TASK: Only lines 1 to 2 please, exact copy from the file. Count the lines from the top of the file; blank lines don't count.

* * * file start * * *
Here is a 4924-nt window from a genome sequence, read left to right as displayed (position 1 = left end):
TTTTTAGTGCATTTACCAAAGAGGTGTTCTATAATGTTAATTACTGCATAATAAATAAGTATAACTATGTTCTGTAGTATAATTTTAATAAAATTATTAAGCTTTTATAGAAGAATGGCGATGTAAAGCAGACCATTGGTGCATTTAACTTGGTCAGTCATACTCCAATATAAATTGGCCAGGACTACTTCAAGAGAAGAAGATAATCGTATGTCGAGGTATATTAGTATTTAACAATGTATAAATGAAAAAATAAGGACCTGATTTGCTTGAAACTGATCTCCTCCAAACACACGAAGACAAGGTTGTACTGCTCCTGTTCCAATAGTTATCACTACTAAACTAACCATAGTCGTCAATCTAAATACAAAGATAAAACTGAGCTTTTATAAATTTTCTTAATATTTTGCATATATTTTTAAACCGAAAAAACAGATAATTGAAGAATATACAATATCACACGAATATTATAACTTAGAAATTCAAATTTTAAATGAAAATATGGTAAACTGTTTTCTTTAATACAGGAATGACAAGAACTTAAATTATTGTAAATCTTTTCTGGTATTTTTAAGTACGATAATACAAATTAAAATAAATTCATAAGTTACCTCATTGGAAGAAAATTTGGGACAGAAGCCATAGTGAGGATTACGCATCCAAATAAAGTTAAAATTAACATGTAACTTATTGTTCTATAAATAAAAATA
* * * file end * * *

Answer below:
Here is a 4924-nt window from a genome sequence, read left to right as displayed (position 1 = left end):
TTTTTAGTGCATTTACCAAAGAGGTGTTCTATAATGTTAATTACTGCATAATAAATAAGTATAACTATGTTCTGTAGTATAATTTTAATAAAATTATTAAGCTTTTATAGAAGAATGGCGATGTAAAGCAGACCATTGGTGCATTTAACTTGGTCAGTCATACTCCAATATAAATTGGCCAGGACTACTTCAAGAGAAGAAGATAATCGTATGTCGAGGTATATTAGTATTTAACAATGTATAAATGAAAAAATAAGGACCTGATTTGCTTGAAACTGATCTCCTCCAAACACACGAAGACAAGGTTGTACTGCTCCTGTTCCAATAGTTATCACTACTAAACTAACCATAGTCGTCAATCTAAATACAAAGATAAAACTGAGCTTTTATAAATTTTCTTAATATTTTGCATATATTTTTAAACCGAAAAAACAGATAATTGAAGAATATACAATATCACACGAATATTATAACTTAGAAATTCAAATTTTAAATGAAAATATGGTAAACTGTTTTCTTTAATACAGGAATGACAAGAACTTAAATTATTGTAAATCTTTTCTGGTATTTTTAAGTACGATAATACAAATTAAAATAAATTCATAAGTTACCTCATTGGAAGAAAATTTGGGACAGAAGCCATAGTGAGGATTACGCATCCAAATAAAGTTAAAATTAACATGTAACTTATTGTTCTATAAATAAAAATA